Saturday, March 19, 2016

Wake of Vultures (The Shadow - Book 1) by Lila Bowen - Book Review

I have been following Delilah Dawson on Twitter (@DelilahSDawson) for a long time, and yet I had never read any of her books. As such, I was terrified to pick up Wake of Vultures by Lila Bowen (pseudonym for Delilah Dawson). Terrified, and it's all André the Giant's fault. Let me explain.

When I was a child, I loved wrestling (back when the WWE was the WWF, and wrestling was all about crazy make-up, over-the-top (and somewhat offensive) themes, and managers helping with the occasional chair thrown into the ring). Yeah, it was just a stage show, but I ate it up.

Half of my family had moved out of state when I was a babe. We took many trips to visit them. On one of these visits, little Doug was walking through the airport holding onto daddy's hand, and who is sitting but a few feet away? André the Giant. I had to hold back my inner Butabi. I was young, awkward, shy, there was no way I would be going over unassisted by a grown-up to say anything to the man.

But my dad knew my love of the big men "beating" on each other for sport. He took my little hand and prepared to walk me over to ask for an autograph. Someone got there first, a guy older than me (I was just a little thing) but not ADULT ADULT aged, and Mr. The Giant FLIPPED THE F**K OUT on the dude. I can understand as an adult now that there's some hassle to fame, and chances are that wasn't the first person to "bother" him as he wait for his flight. Maybe not the second, or third, or fourth. But little me just couldn't understand. DEVASTATED.

Never meet your heroes? Someone said that.

As I said in the beginning, I have been following Lila/Delilah on Twitter for some time. I'm pretty sure I've mentioned on here before I'm writing. Currently approximately 90,000 words into a projected 130,000 word novel, and Ms. Dawson has been (and continues to be) incredibly helpful with writing advice. She constantly tweets out stories of her own struggles in the process, tips and tricks, query advice, even advice on quasi-related things like self care, etc. etc. etc. etc.

So, why was I terrified to pick up one of her books? It's meeting your hero. What if it's bad? What does that say about all the advice I'd been absorbing into my own processes for so long? What if...?


Chapter One alone gave me cause to rethink my novel opener. Wake of Vultures was captivating from the get-go and was unrelenting from there. It's an Old West full of a fascinating take on various cryptids and those who hunt them.

It's a book of monsters and also a book of hart (see what I did there? No? The Hart Foundation? Brett the Hitman? Leave me alone.)  But seriously, there're some real feels in here.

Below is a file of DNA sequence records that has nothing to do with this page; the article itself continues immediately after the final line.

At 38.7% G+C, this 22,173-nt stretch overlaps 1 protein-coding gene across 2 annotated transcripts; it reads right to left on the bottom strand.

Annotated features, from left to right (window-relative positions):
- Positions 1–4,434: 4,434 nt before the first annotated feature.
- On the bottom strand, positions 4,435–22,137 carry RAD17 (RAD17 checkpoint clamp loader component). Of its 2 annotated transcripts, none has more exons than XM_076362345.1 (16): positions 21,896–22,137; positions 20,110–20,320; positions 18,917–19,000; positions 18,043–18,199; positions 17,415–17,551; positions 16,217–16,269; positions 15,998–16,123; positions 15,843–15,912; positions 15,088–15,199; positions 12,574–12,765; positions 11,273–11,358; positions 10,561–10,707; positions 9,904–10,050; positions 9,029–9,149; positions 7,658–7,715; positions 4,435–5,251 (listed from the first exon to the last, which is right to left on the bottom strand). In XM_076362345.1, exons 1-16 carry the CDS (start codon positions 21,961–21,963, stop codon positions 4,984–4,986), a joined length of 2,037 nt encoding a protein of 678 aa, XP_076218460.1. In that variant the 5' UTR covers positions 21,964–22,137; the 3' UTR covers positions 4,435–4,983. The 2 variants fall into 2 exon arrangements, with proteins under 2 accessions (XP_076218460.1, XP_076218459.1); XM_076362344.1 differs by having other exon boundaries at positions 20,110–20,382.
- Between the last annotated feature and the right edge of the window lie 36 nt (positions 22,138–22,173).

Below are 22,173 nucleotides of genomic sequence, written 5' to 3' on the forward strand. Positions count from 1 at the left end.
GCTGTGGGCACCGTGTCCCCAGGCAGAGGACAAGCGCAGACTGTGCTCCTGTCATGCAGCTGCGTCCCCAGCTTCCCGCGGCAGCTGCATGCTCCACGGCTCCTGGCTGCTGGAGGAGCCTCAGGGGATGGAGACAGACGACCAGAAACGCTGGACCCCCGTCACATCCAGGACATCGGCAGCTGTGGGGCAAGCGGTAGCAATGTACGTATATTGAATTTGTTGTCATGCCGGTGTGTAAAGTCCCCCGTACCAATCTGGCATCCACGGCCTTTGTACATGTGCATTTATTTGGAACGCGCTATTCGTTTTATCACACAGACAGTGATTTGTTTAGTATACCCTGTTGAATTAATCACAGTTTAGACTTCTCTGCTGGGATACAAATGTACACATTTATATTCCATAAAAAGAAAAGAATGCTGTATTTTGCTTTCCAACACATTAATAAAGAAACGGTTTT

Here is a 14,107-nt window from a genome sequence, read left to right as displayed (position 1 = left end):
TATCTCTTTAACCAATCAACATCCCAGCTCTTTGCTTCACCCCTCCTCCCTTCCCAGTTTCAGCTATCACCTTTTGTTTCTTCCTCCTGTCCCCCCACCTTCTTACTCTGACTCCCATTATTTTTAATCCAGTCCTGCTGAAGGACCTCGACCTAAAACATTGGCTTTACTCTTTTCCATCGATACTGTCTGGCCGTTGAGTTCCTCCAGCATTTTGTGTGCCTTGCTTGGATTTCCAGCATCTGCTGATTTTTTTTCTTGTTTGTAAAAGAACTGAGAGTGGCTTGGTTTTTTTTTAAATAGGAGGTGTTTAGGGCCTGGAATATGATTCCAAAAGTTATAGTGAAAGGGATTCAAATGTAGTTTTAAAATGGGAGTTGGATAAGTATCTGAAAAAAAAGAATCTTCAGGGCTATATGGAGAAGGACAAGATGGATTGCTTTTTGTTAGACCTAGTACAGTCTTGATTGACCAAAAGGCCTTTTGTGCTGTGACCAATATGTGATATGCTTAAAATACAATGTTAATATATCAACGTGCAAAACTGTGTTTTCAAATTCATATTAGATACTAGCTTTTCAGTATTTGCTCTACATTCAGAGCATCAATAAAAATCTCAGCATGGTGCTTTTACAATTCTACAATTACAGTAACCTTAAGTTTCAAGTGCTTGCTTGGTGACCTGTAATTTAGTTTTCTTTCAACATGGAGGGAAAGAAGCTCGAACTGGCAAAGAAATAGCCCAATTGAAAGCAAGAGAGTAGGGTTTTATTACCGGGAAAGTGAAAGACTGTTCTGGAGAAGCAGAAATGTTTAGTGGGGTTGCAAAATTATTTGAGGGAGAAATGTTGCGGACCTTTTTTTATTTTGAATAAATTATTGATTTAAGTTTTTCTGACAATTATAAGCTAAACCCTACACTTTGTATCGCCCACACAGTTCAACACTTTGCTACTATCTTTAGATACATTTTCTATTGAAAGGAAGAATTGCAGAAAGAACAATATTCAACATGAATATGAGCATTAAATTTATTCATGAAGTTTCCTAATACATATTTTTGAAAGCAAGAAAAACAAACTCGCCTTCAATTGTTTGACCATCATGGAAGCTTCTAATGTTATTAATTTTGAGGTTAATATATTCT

You will not be disappointed.

I give it... This picture. I don't know who made it, but... OH YEAH!

Tuesday, March 8, 2016

Mice and Mystics - Board Game Review

I was a bit of a what you might call a "late bloomer" when it came to my geek cred. My youth was primarily spent playing video games (when I wasn't doing actual outdoors-y type things... Outdoors? Really?). It wasn't until only recently that I first played some Dungeons & Dragons. I was instantly hooked. Now, Dungeons & Dragons is fantastic, but the problem is you need a pretty sizable group to play. Let's face it, without a DM and at least three others, the game isn't going to far (this is in my experience. Not to say you couldn't play with three). My D&D group only meets monthly (if that) and there are just some times that I need a fix. That's where Mice and Mystics comes in. Mice and Mystics is a cooperative board game that is almost like D&D Lite.

What makes this like a lite version of D&D (or whatever your RPG of choice is) is that it is a cooperative game that is playing a story with combat resolved via dice rolls; however, it does not require a DM to moderate. In that respect, you can even play the game solo. Gaming group going to be short a few people? Bring out Mice and Mystics and play. No need to create characters or have someone tell the story. The rulebook creates the means for which the enemies attack and what your goals are. The story book creates the story. It's set up in Chapters, so you can play a little or you can play a lot. There are A LOT of components, so the game isn't too lite, yet the theme is cute enough to use the game as a gateway into the RPG world. Now, in order to get little ones involved they'll need quite a bit of coaching.

Now, last thing to note, just because Mice and Mystics is more or less a stripped down version of an RPG doesn't mean that the game is in any sense particularly easy. Easy to learn? Somewhat. However, someone somewhere said that coop board games should only be fully winnable something like 25% of the time, and while some Chapters of the game are easier than others, some are just plain HARD (as evidenced by all those sideways mice in the pic to the left there).

Definitely a great game with expansions already out to further the story of Collin and the crew.

I give it... a natural 20.